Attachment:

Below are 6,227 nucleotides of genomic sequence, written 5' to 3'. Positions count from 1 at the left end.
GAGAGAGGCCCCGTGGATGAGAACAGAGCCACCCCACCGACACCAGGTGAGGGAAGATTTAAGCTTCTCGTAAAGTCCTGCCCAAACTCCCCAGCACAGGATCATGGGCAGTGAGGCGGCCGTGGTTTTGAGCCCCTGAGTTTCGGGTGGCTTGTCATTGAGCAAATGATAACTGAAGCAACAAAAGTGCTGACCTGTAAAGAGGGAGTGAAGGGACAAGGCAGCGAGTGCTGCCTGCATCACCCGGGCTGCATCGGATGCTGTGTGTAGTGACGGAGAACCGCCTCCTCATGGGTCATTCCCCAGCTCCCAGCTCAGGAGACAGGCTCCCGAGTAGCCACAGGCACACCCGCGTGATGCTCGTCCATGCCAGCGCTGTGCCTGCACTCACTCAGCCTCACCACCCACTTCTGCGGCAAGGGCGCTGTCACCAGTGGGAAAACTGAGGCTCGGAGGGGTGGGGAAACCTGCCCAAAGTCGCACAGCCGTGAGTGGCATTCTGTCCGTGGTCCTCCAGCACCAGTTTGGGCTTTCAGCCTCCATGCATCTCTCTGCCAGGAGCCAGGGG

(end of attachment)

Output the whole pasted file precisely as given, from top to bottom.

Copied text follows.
Below are 6,227 nucleotides of genomic sequence, written 5' to 3'. Positions count from 1 at the left end.
GAGAGAGGCCCCGTGGATGAGAACAGAGCCACCCCACCGACACCAGGTGAGGGAAGATTTAAGCTTCTCGTAAAGTCCTGCCCAAACTCCCCAGCACAGGATCATGGGCAGTGAGGCGGCCGTGGTTTTGAGCCCCTGAGTTTCGGGTGGCTTGTCATTGAGCAAATGATAACTGAAGCAACAAAAGTGCTGACCTGTAAAGAGGGAGTGAAGGGACAAGGCAGCGAGTGCTGCCTGCATCACCCGGGCTGCATCGGATGCTGTGTGTAGTGACGGAGAACCGCCTCCTCATGGGTCATTCCCCAGCTCCCAGCTCAGGAGACAGGCTCCCGAGTAGCCACAGGCACACCCGCGTGATGCTCGTCCATGCCAGCGCTGTGCCTGCACTCACTCAGCCTCACCACCCACTTCTGCGGCAAGGGCGCTGTCACCAGTGGGAAAACTGAGGCTCGGAGGGGTGGGGAAACCTGCCCAAAGTCGCACAGCCGTGAGTGGCATTCTGTCCGTGGTCCTCCAGCACCAGTTTGGGCTTTCAGCCTCCATGCATCTCTCTGCCAGGAGCCAGGGG